Long-Distance Support Systems

Family, friends, neighbors, community agencies, and even employers can provide valuable support as you care for your long-distance loved one.

As a long-distance caregiver, it is especially important for you to establish support systems for both your loved one and yourself. Other family members are an obvious resource, but some may be more willing than others to share in the caregiving burden. Others may be willing but lack the resources to carry a large chunk of the responsibility. Regardless, there are enough tasks related to long-distance caregiving that everyone who wants to be involved can help significantly.

Family members who live too far away to provide hands-on caregiving might be in a position to help with financial or legal matters than can be handled by phone or mail. Others can take charge of recognizing special occasions with cards, plants, or small remembrances, as well as sending your loved one family photos or news. If you have teen-aged children, don’t hesitate to ask them to get involved as well. Consider this an opportunity to strengthen family bonds and teach your children about empathy and responsibility. And don’t forget neighbors and friends in your loved one’s community who may be willing to provide transportation or help with shopping, household chores, and other tasks.

Along with the help that you and others provide from afar, your loved one may need caregiving assistance from someone closer to home. Every community has various resources and services to help you care for your distant loved one. In addition, national organizations or foundations, like the Alzheimer’s Association or the National Kidney Foundation, can offer advice for meeting disease-specific health needs. Also, if your loved one has or had a favorite church, consult the clergy there for referrals and resources.

Can Your Employer Help?

Studies show that the average caregiver spends 18 hours a week on caregiving duties. Consequently, working caregivers often must sacrifice work hours to fulfill those duties. Some even give up work or retire early. Realizing that this situation will only worsen as our population ages, many companies have shored up employee retention and productivity by making life easier for their caregiving employees.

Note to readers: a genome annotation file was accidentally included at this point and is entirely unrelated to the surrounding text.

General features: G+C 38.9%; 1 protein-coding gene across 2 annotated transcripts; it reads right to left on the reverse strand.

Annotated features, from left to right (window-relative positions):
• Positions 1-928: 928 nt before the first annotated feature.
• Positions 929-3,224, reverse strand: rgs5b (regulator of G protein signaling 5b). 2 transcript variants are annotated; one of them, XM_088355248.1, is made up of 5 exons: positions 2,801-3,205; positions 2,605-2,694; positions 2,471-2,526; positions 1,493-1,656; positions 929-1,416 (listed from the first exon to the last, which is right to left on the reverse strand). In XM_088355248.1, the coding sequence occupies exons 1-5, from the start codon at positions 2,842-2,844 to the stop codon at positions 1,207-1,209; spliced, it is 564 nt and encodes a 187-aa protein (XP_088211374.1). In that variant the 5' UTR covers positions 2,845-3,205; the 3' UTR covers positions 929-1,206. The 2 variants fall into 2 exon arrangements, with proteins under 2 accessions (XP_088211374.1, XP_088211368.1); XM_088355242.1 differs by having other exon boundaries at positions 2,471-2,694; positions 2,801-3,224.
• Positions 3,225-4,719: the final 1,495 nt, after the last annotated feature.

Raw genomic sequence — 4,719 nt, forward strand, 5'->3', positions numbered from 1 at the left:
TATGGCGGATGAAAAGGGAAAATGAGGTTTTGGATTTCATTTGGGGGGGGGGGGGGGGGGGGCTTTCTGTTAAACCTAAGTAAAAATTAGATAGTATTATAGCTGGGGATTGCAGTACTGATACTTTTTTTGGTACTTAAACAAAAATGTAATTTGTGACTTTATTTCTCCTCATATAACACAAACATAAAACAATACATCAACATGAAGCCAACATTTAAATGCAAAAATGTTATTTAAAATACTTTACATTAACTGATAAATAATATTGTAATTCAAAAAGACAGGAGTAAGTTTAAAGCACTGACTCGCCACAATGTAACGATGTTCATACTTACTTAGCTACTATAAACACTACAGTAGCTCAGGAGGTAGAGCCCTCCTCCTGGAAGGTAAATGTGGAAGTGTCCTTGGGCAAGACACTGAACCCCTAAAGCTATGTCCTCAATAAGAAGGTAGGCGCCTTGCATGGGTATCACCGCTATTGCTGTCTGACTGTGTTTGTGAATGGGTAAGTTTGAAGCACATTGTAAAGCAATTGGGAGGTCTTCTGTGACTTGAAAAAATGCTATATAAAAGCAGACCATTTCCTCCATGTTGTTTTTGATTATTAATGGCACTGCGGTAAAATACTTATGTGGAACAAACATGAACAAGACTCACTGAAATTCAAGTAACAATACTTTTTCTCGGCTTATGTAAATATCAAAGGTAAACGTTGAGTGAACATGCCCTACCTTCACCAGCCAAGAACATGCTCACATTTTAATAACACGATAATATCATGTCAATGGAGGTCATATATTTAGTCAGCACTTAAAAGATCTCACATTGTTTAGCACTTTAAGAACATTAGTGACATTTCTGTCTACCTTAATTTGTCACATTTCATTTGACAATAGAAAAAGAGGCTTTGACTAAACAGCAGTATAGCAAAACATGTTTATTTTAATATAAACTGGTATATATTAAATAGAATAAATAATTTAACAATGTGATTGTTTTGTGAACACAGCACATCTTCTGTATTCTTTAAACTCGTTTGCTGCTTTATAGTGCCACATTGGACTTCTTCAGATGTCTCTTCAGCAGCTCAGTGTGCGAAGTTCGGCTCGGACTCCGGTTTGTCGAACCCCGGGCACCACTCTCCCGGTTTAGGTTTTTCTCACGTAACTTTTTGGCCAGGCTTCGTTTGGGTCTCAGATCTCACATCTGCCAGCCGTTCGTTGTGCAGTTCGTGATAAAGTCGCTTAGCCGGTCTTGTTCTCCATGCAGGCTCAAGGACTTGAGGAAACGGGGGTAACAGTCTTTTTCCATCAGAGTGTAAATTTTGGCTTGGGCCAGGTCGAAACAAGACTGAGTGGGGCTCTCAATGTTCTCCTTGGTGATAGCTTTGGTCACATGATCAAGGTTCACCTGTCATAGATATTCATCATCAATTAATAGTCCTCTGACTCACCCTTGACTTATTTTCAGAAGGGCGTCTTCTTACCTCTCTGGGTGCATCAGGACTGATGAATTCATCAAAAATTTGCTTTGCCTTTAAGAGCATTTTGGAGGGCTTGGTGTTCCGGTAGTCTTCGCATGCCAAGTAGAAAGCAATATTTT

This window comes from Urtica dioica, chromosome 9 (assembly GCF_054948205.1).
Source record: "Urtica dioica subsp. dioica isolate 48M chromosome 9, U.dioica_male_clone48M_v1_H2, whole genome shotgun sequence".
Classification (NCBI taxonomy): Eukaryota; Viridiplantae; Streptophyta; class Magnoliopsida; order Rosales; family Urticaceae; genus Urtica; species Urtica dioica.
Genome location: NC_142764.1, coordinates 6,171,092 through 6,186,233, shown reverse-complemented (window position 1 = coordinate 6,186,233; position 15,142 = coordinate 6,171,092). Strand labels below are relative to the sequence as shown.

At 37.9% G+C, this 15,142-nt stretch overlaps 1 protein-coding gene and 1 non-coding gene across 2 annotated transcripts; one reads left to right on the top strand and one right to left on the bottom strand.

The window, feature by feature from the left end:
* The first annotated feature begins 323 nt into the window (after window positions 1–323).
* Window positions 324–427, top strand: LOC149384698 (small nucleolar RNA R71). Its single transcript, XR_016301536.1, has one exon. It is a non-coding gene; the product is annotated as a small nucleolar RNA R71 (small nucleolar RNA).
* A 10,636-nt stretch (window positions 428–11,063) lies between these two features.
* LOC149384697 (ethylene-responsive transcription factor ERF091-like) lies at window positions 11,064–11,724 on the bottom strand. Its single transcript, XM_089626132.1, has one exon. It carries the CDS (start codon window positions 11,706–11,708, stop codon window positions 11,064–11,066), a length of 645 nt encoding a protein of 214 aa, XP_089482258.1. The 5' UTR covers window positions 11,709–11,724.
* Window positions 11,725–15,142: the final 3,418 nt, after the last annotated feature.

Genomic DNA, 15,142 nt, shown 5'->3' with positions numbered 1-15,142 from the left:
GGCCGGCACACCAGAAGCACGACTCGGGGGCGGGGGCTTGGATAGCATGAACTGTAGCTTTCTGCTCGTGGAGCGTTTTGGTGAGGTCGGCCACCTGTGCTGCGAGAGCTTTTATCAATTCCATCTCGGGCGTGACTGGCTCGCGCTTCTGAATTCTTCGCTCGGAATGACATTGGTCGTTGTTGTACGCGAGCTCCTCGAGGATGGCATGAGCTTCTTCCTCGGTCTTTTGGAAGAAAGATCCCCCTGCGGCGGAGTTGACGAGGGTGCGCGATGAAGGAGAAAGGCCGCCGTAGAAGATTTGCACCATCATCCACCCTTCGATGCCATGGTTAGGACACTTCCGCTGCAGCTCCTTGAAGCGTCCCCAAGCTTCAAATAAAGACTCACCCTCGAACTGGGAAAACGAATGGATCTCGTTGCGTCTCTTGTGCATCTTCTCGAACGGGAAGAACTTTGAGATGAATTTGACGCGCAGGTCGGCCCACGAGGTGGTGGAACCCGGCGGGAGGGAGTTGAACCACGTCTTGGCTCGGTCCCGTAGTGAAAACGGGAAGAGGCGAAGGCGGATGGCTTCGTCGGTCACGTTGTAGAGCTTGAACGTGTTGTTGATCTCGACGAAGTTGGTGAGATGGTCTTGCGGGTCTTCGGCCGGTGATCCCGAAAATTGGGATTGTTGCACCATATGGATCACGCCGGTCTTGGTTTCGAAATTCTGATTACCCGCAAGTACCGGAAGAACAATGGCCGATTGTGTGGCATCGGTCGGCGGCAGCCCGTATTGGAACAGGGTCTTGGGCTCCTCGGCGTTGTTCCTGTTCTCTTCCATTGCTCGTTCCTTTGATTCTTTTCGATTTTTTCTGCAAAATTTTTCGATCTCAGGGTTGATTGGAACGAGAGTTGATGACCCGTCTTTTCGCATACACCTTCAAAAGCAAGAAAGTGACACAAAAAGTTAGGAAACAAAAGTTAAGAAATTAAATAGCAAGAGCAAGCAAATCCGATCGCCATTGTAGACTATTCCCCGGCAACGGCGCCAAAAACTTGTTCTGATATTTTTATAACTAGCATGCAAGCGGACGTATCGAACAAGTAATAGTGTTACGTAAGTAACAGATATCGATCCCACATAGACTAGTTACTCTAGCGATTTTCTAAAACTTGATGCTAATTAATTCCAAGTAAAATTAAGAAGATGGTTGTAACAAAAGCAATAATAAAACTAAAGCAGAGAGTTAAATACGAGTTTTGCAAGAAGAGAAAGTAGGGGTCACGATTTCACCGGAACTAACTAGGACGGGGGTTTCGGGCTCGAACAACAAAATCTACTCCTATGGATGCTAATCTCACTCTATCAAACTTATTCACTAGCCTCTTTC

A 1996 survey of work and family benefits for salaried employees showed that nearly one-third of the businesses surveyed offered eldercare programs, such as resource and referral programs, support groups, and employee assistance programs. Other companies provide counseling services for caregivers, as well as long-term care insurance to fill gaps in Medicaid and Medicare coverage, or to cover part of the cost of family caregiving. Ask your employer’s human resources representatives what services are currently offered, and inform them of any eminent or future concerns. Companies frequently reassess their benefits to identify services that are most-needed by their employees.

Be sure to inquire about the availability of the following services:

  • Visiting nurse services. Some companies can provide reimbursement or direct subsidies for visiting nurse costs.
  • Emergency care. The purpose of emergency care is to assure that care will be available when regular arrangements are not, or when other circumstances dictate a short-term need.
  • Flexible spending or dependent care accounts. In dependent care assistance programs (DCAPs), your employer deducts a specified amount from your income to be placed in a dependent care assistance fund. Through such an arrangement, you won’t be taxed on the amount set aside for dependent care assistance.
  • Flexible schedules and leaves of absence. Some companies make allowances for time off when caregiving duties take precedence.

Know Your Rights

Under the Federal Family and Medical Leave Act (FMLA), a covered employer must grant an eligible employee up to 12 workweeks of unpaid leave in a 12 month period to care for an immediate family member (spouse, child, or parent—but not an “in-law”) with a serious health condition. The law permits you to use—or your employer to require you to use—accrued paid leave, such as vacation or sick leave, for some or all of the FMLA leave period. You may also be eligible for other family and medical leave through your employer’s benefits package or labor contract.

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